Apprentices tell of frustrations as youth training organisation Stride in Leicester closes
Apprentices who have been left with no job and no qualifications after the closure of youth training organisation Stride have told of their frustration and disappointment.
Alex Johnston, 25, from Netherhall, Leicester, had just six weeks to go before gaining the NVQ level 2 certificate he needed for work.
However, city centre-based Stride was forced to close on Friday after Revenue and Customs launched a legal bid to retrieve £200,000 in unpaid taxes.
Scores of young apprentices like Alex will now not be able to move into pre-arranged employment because they are unable to finish their courses.
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Alex, a former apprentice bricklayer, said: "I was so close – it's so frustrating.
"I've been on a work placement for a couple of months and I had a job lined up after, doing brick-laying. It would have been for at least a year, too.
"Now, I don't know what I'm going to do.
" I'm going to have to look for work, but I still need to finish my qualification."
Antony Corbin, 24, who lives in Braunstone, was one month away from finishing his painting and decorating apprenticeship.
He said: "I had a job with a mate who said he'd take me on full-time as a qualified painter and decorator, but now he says he can't do that. He still said he'd give me a job, but officially I'd only be a labourer, which is not what I want. I was one month away from qualifying, I can't explain how frustrated I feel."
Some 85 apprentices and 33 staff were made redundant on Friday.
The Government has agreed to cover the cost of the scheme's £16,000 worth of outstanding wages which it still owes to apprentices.
Antony said he is owed about £400 by Stride. "They gave us a form to fill out," he said. "But it will be about nine weeks until we get the money. What am I going to do until then?"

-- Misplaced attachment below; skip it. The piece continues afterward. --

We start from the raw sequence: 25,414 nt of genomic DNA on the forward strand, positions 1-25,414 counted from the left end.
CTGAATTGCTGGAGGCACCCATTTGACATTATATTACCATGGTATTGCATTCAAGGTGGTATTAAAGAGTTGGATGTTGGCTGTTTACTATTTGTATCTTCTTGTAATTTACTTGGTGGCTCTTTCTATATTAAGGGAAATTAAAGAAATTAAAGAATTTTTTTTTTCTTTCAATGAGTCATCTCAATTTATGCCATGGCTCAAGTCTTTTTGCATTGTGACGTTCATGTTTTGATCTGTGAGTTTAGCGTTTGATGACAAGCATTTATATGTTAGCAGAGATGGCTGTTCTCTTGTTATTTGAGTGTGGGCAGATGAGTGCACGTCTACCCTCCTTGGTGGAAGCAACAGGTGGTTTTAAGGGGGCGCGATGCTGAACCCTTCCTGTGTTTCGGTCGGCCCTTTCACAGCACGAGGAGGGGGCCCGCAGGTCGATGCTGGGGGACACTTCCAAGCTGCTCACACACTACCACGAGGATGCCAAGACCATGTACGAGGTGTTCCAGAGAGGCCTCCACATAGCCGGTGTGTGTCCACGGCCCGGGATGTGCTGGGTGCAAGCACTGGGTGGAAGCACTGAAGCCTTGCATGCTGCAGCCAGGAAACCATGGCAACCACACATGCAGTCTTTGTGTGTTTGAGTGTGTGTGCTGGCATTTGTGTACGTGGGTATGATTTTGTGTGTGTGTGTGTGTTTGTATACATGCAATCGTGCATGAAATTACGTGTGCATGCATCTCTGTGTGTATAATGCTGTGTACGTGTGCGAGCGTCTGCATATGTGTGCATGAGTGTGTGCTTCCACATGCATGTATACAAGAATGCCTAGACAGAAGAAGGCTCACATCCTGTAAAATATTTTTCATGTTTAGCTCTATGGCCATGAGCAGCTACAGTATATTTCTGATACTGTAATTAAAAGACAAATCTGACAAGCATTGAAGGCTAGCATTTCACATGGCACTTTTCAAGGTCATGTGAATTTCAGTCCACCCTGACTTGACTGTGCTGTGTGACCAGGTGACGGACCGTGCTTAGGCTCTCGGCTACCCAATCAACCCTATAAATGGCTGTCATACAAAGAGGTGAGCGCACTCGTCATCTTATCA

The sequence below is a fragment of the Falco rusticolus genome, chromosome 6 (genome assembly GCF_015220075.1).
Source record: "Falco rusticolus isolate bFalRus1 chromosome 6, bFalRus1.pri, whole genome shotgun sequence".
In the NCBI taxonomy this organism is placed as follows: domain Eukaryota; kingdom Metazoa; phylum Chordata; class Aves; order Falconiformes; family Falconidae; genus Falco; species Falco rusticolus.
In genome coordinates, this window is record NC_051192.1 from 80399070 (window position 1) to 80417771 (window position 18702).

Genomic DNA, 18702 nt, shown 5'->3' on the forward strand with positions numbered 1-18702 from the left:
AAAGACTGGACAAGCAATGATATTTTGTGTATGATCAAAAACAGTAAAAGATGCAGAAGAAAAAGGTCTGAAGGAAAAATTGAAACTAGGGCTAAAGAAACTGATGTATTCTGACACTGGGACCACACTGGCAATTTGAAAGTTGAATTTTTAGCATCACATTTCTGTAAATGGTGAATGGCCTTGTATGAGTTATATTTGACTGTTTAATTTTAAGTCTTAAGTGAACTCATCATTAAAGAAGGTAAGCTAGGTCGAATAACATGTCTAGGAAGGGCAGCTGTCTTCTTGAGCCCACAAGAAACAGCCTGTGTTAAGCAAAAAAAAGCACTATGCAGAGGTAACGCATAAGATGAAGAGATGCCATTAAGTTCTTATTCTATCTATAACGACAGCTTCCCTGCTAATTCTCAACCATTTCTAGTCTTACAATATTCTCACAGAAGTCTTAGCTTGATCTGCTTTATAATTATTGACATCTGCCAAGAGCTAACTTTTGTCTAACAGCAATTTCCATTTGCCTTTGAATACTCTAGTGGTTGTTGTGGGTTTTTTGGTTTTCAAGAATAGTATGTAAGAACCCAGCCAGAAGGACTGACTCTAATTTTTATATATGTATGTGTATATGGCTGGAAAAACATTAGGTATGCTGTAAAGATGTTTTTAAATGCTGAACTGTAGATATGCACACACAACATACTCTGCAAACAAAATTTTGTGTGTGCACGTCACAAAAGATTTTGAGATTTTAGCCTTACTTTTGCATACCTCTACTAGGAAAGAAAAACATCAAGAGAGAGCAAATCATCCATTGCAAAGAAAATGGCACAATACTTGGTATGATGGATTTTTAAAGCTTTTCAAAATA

Many of the 280 young apprentices said they only found out about the collapse through friends and social network sites.
Apprentice Jake Tebbutt, 17, from Beaumont Leys, started his NVQ level 2 mechanics course in December.
"I found out Stride had closed through Facebook," he said.
"They didn't tell us anything, we had no idea it was going to close."
Richard Allen, from Loughborough, 59, called the Mercury to express his disappointment in how the closure had been handled.
His son, Thomas, 19, was halfway through a year-long brick-laying course and only found out about the collapse on Friday through a friend.
His father said: "He's disappointed, he was about to go to a building site for six months and start doing some practical work. Now, he's got to go back on the dole."
Stride was set up in 2000 by city homelessness charity Sharp, which is unaffected by the closure.
A sister business, property owner Leicester Social Economy Consortium, is also unaffected.
Neil Money, of liquidators CBA, of Leicester, said the £200,000 of unpaid taxes was mainly related to employees' income tax and VAT.
He said Revenue and Customs had launched a winding-up petition. Stride is due to go into liquidation next month.
David Brazier, a Stride director and chief executive of Sharp, told Saturday's Mercury: "I'm annoyed, given the strong desire of governments to promote the training of young people."